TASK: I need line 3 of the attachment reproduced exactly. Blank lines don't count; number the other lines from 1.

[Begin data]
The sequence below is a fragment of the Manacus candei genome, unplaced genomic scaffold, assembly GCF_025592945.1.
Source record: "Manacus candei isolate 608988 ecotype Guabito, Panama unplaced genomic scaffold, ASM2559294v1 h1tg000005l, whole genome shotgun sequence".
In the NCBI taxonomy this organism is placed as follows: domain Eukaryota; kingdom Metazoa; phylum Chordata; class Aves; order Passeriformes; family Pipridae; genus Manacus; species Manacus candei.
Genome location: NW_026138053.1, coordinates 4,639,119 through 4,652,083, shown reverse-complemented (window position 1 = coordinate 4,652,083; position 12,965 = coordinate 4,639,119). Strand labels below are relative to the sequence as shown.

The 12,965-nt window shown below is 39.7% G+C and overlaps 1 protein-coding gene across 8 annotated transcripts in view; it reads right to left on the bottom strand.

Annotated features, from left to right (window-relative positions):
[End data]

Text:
In the NCBI taxonomy this organism is placed as follows: domain Eukaryota; kingdom Metazoa; phylum Chordata; class Aves; order Passeriformes; family Pipridae; genus Manacus; species Manacus candei.